I’ve been busy, and while still on track to get back to 85 hours this month, had missed an entire week of poker. However, last night’s performance was last week’s show all over again, with another solid win that pushed me past my monthly target, despite being in deep to start. Friday’s shitstorm at the Village looms as the potentially defining session.

Lots of interesting hands and concepts came up. I had doubled up quickly, then sank back to even, when I took a spot just to be involved with a tricky old dude. The five dollar completion cost me my whole stack.

Gramps was yukking it up, playing and acting like a novice. He did have a cunning, hardened look about him, but his play was so weak, I decided it couldn’t be an act.  So when he started straddling and it somehow folded all the way to me in the big blind with K9, I did something I almost never do: flat, looking to play a pot. Limping in, essentially.

Gramps snap raises me, and here’s where I go wrong. I read him as merely having straddle brain, and attacking way too light. He’d made some plays and talked in excitement, his mood was good, and his straddle was a new development.  I call again, planning on making a play for the pot or going with any pair. The flop comes out J9xdd, and I check it over to him.  He makes an absurdly large bet – and then does something that completely fools me: he give me a significant weakness tell.  His hand look like Ax that missed. I’m not in love with it, but follow through with my plan and rip in my entire stack. I’ve done this sort of thing before in similar situations. He SNAP calls and wins with AJ.

Stuck again. However, he now goes on to play better and looks comfortable, as if he was a different player. His fish talk ends.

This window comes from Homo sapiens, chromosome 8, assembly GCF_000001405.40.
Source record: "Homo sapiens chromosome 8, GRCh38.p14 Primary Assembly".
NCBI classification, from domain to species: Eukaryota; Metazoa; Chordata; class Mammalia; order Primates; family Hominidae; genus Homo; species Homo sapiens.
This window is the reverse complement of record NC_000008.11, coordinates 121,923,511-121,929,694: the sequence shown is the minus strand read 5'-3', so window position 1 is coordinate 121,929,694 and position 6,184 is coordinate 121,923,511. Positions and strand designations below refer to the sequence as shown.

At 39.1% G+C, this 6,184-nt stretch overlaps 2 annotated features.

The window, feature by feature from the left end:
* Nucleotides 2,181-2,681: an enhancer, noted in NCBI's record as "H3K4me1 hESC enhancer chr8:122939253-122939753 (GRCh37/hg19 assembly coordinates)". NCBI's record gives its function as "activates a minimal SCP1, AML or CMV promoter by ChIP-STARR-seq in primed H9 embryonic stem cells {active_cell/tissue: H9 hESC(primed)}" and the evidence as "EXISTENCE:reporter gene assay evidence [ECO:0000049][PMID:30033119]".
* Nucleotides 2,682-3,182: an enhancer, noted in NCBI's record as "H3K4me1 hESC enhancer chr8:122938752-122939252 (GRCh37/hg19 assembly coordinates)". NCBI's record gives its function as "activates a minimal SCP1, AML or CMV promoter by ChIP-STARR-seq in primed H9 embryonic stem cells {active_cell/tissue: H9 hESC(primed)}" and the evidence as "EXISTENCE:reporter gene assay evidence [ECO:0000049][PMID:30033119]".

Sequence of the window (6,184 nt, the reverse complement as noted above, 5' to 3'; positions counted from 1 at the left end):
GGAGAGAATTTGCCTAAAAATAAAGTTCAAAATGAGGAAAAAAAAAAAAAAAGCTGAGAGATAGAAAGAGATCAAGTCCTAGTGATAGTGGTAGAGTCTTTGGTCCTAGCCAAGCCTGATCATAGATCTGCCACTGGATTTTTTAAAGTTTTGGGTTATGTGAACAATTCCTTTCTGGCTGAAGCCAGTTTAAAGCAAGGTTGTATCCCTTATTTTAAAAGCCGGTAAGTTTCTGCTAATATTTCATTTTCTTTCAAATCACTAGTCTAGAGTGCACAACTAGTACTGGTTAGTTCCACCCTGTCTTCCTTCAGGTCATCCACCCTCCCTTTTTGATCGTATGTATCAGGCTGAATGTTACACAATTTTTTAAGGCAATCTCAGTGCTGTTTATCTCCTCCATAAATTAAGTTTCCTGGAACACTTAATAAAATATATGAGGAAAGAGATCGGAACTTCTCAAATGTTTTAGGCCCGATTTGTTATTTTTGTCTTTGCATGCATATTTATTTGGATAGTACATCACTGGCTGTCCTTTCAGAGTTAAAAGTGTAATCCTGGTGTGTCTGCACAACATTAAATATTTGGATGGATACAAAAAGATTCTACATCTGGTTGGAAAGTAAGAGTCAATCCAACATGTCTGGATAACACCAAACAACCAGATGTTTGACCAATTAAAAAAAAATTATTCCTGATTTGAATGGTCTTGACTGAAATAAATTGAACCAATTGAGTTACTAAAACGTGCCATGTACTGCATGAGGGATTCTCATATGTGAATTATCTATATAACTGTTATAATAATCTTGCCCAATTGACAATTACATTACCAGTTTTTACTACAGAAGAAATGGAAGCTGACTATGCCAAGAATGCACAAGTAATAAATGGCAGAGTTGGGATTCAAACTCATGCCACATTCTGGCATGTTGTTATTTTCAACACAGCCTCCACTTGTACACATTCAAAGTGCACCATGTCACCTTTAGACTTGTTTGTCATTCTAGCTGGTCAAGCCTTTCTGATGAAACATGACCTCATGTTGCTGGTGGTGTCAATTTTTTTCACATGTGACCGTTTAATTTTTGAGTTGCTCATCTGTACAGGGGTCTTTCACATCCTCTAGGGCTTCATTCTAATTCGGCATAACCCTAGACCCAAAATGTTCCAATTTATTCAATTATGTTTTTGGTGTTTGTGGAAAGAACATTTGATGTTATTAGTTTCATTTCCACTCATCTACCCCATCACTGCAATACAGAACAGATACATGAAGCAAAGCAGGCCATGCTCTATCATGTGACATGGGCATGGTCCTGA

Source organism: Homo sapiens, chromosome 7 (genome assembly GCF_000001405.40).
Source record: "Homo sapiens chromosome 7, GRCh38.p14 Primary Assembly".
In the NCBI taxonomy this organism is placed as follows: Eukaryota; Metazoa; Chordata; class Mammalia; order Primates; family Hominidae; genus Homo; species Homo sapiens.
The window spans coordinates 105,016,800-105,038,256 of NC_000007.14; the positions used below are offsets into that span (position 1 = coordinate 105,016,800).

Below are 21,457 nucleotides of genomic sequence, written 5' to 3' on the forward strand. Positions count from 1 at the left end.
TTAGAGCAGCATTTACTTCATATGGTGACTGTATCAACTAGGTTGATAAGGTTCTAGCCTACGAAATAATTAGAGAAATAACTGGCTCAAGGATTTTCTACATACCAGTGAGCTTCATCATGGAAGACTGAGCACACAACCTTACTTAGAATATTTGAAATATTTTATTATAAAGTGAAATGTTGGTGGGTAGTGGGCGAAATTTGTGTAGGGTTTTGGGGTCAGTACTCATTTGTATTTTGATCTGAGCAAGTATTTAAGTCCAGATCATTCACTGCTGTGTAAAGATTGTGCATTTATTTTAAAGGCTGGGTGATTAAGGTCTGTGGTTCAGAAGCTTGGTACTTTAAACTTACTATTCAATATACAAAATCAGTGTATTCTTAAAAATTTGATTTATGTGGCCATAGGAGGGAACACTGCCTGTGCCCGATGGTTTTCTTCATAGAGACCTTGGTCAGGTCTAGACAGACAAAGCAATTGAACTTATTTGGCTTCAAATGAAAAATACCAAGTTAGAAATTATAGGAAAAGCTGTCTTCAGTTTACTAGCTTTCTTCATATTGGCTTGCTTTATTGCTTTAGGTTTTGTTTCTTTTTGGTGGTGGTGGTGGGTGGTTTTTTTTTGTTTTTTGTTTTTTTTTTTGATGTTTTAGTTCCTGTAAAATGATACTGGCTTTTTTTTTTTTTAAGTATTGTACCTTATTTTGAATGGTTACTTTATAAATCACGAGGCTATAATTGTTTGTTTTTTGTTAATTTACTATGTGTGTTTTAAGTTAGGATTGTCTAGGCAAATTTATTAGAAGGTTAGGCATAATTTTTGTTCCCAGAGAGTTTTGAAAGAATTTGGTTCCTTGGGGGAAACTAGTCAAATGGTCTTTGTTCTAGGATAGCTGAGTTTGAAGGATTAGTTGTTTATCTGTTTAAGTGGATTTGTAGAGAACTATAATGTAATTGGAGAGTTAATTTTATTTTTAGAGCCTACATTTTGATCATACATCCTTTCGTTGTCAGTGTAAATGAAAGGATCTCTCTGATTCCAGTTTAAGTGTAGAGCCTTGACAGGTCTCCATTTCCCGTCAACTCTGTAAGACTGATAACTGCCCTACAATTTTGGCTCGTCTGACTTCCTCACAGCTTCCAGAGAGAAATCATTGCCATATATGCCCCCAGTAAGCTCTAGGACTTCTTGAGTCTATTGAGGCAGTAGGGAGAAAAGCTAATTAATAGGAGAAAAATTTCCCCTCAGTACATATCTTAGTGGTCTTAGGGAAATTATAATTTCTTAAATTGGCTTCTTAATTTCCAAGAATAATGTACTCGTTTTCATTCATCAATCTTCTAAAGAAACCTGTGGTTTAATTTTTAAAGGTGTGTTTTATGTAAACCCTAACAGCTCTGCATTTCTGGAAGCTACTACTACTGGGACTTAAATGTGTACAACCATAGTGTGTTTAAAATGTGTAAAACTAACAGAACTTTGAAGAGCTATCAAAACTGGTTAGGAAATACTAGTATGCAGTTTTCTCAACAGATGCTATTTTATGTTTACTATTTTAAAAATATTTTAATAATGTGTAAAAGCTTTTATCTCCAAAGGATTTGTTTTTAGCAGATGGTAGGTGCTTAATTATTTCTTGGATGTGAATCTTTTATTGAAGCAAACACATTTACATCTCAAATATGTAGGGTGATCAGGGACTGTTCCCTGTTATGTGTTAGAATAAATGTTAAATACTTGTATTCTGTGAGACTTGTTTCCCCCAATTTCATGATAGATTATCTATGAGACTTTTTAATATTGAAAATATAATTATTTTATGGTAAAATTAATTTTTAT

I’ve been had. He Old Schooled me by sandbagging his chops and gave me a reverse tell. Owned the real fish.

However, my year of struggles has given me perspective. The long run is long, and one hand rarely defines a session. I rebuy, and stack a tournament player who had overflushed me a few orbits before. Revenge. From there, it’s all up and down until I regain control of the table and begin the push for total victory.

In one hand I use the board texture to play my range well and get a solid player, one of the rare winners in the room, to pay me off. On J109, a disaster flop three way for my overpair, I check it over to the button, who checks behind, taking away my potential x/r. On a nine, the strong player in the blinds leads out. I know he has some nines, but, he is well balanced, and his overall holding is skewed to top or middle pair. He’s a thin value bettor. I make the call, as it is WAWB vis a vis what he is representing, expecting the fish on the button to min raise a nine or otherwise do something stupid to let me know if he is ahead; but he folds. On a river five, the strong player checks, and I put out a large, polarizing bet. It’s a tough line, and he does actually look confused, but I can tell he thinks I have too many draws here, and calls.

It may seem like I won the pot with an overpair and that’s easy, but given the constrictions of how I play, I am very happy with how I played this multiway pot.  He is a strong player but not strong enough to realize I am going to have a balanced checking range, and his face, considering how aggressively he has seen me play in the past, expressed his confusion well once he saw my holding, I know he would just bet out on the flop, and he thought I was the same man. It just goes to show that there is more to the game than button clicking aggression: everything should be in synchronicity.

I witness some amusing hands along the way, including some donk on donk violence where no money goes in after the flop with 777 vs. AK on J47xK. As Gargamel says, give me that set. (Or as I’d say, give me that AK.)

There’s a lot of hivemind criticism in the forums whenever I suggest certain plays, most recently three betting the flop, something I have, incidentally, covered in three different blog posts. “Uh, what are they going to call us with that’s worse, blah, blah, blah” and all that black and white stuff.  First of all, what they are going to call US with are only two jokers, because WE don’t play the same. The other, equally important point, is that if you are playing tough, you are playing a range. Whatever you have, is just part of that range. Sometimes you just have the lower part of it, as Wikileaks has posted in a series of compelling hand histories on RC. When you break up your holdings into hands, you can get owned very easily. Case in point: